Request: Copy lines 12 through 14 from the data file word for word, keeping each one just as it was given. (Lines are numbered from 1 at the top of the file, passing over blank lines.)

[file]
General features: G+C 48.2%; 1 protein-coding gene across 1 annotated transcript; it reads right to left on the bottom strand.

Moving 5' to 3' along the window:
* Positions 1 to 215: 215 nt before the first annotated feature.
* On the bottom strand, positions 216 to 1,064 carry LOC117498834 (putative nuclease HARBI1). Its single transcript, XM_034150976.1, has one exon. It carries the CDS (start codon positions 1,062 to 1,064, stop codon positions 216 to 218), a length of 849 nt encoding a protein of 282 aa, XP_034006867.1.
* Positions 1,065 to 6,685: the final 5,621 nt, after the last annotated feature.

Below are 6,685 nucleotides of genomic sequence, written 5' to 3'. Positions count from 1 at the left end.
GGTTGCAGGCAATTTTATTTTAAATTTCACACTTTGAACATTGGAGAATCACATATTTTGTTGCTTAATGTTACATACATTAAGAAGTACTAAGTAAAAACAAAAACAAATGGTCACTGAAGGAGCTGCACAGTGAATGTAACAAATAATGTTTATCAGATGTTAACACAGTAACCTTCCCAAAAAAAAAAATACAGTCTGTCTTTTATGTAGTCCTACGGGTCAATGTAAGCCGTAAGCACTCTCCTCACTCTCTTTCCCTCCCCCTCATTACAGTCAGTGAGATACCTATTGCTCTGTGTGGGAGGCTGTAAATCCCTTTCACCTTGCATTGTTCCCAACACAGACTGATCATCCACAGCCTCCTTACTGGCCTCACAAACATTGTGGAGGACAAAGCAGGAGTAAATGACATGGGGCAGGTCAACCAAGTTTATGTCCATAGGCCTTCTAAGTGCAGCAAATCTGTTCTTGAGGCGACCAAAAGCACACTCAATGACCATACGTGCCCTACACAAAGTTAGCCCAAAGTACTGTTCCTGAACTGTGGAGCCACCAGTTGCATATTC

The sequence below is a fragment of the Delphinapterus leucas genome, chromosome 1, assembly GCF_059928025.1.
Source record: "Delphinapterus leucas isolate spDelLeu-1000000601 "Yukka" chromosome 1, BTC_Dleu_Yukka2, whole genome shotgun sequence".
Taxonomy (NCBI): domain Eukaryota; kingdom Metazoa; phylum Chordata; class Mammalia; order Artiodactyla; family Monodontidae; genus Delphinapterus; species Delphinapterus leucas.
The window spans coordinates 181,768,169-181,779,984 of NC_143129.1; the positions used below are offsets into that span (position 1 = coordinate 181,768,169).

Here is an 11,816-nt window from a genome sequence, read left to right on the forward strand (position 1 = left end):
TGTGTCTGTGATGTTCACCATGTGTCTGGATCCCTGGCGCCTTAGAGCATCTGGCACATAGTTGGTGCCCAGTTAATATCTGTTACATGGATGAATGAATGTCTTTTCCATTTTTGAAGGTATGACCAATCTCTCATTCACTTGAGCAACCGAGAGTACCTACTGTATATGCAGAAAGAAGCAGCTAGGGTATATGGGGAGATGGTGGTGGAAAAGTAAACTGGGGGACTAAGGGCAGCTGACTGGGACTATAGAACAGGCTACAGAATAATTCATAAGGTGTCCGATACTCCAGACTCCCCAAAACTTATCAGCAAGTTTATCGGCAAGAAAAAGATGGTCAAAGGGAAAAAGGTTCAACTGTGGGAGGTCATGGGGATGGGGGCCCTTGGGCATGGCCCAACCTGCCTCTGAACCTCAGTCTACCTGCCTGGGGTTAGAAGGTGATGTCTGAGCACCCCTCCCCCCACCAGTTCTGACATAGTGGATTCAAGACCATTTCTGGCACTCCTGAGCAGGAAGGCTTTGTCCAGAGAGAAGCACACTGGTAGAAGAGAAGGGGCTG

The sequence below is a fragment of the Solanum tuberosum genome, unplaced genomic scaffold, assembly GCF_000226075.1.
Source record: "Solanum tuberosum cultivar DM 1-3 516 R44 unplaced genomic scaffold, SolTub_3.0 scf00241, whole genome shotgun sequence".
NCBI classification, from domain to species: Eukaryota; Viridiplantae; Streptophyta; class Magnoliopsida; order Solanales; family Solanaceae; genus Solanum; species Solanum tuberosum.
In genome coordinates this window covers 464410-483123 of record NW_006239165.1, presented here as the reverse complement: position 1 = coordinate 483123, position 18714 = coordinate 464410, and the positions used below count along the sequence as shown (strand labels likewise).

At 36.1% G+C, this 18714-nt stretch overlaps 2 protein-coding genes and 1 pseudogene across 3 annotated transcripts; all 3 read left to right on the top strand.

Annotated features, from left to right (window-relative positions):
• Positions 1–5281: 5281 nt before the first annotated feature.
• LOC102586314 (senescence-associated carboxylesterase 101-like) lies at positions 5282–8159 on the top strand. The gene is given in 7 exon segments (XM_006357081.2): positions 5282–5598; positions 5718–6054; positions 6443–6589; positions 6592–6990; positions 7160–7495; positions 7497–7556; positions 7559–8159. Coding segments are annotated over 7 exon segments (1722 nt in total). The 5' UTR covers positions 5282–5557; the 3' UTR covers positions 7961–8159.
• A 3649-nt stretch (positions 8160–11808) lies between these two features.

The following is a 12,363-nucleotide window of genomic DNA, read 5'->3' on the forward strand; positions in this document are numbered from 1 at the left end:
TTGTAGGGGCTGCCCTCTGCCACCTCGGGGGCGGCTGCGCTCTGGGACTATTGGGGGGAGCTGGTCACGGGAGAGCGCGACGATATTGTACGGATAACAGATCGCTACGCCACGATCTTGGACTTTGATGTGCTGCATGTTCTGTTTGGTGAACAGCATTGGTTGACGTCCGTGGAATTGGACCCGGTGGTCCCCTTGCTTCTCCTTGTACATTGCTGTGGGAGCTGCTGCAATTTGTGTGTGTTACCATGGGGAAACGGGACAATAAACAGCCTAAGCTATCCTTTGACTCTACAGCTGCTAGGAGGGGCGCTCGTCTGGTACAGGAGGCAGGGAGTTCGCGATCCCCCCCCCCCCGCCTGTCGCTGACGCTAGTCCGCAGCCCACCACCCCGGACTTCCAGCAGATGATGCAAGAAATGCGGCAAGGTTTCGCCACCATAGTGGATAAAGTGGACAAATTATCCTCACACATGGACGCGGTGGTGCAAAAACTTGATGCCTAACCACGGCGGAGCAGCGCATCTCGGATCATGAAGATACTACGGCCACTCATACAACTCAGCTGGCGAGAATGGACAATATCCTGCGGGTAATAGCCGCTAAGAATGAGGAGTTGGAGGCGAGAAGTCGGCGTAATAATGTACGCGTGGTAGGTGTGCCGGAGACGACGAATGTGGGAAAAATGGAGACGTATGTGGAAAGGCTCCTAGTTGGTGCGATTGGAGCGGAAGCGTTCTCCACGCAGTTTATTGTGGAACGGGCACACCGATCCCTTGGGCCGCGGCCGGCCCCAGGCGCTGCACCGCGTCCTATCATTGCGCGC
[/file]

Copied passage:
Here is an 11,816-nt window from a genome sequence, read left to right on the forward strand (position 1 = left end):
TGTGTCTGTGATGTTCACCATGTGTCTGGATCCCTGGCGCCTTAGAGCATCTGGCACATAGTTGGTGCCCAGTTAATATCTGTTACATGGATGAATGAATGTCTTTTCCATTTTTGAAGGTATGACCAATCTCTCATTCACTTGAGCAACCGAGAGTACCTACTGTATATGCAGAAAGAAGCAGCTAGGGTATATGGGGAGATGGTGGTGGAAAAGTAAACTGGGGGACTAAGGGCAGCTGACTGGGACTATAGAACAGGCTACAGAATAATTCATAAGGTGTCCGATACTCCAGACTCCCCAAAACTTATCAGCAAGTTTATCGGCAAGAAAAAGATGGTCAAAGGGAAAAAGGTTCAACTGTGGGAGGTCATGGGGATGGGGGCCCTTGGGCATGGCCCAACCTGCCTCTGAACCTCAGTCTACCTGCCTGGGGTTAGAAGGTGATGTCTGAGCACCCCTCCCCCCACCAGTTCTGACATAGTGGATTCAAGACCATTTCTGGCACTCCTGAGCAGGAAGGCTTTGTCCAGAGAGAAGCACACTGGTAGAAGAGAAGGGGCTG

The sequence below is a fragment of the Solanum tuberosum genome, unplaced genomic scaffold, assembly GCF_000226075.1.